Oncologist-approved cancer information from the American Society of Clinical Oncology
Printer Friendly
Download PDF

Leukemia - Eosinophilic

This section has been reviewed and approved by the Cancer.Net Editorial Board, 5/2013
Latest Research

ON THIS PAGE: You will read about the scientific research being done now to learn more about eosinophilic leukemia and how to treat it. To see other pages in this guide, use the colored boxes on the right side of your screen, or click “Next” at the bottom.

Doctors are working to learn more about eosinophilic leukemia, ways to prevent it, how to best treat it, and how to provide the best care to people diagnosed with this disease. The following areas of research may include new options for patients through clinical trials. Always talk with your doctor about the diagnostic and treatment options best for you.

Genetic research. Because this type of disorder is usually associated with a genetic mutation, researchers are searching for specific genes or mutations that can trigger eosinophilic leukemia and which may be targeted by new drugs.

Stem cell/bone marrow transplantation. New approaches for stem cell/bone marrow transplantation (see Treatment Options) are being tested to increase the use of this treatment option.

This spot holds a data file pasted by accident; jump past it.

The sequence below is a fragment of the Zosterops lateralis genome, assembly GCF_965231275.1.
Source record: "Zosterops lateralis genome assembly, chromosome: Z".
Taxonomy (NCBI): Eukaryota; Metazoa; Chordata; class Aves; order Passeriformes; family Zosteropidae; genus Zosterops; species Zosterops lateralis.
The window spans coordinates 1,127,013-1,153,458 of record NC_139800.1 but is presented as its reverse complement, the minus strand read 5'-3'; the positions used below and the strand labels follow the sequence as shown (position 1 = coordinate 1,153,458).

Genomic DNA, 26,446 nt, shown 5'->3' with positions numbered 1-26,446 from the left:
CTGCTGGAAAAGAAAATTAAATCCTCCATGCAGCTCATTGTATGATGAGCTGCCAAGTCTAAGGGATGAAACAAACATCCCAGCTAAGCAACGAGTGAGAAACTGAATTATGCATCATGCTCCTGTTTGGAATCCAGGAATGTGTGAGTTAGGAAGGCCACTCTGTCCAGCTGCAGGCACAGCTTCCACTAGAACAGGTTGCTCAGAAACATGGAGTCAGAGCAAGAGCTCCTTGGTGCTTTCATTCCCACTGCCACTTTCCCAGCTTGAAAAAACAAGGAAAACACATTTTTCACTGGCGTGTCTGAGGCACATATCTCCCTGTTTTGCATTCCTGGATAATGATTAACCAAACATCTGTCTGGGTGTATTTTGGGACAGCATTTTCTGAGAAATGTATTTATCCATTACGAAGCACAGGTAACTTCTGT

New treatments. Better combinations of chemotherapy and other treatment combinations are also being studied, as is the drug mepolizumab. Early studies have shown that mepolizumab lowers the number of eosinophils for people with allergies and HES, and it has helped control some signs and symptoms of HES.

Supportive care. Clinical trials are underway to find better ways of reducing symptoms and side effects of current eosinophilic leukemia treatments in order to improve patients’ comfort and quality of life.

Looking for More about the Latest Research?

If you would like additional information about the latest areas of research regarding leukemia, explore these related items that take you outside of this guide:

To continue reading this guide, choose “Next” (below, right) to see a section about coping with the side effects of the disease or its treatment. Or, use the colored boxes located on the right side of your screen to visit any section.

© 2005-2014 American Society of Clinical Oncology (ASCO). All rights reserved worldwide.

Connect With Us: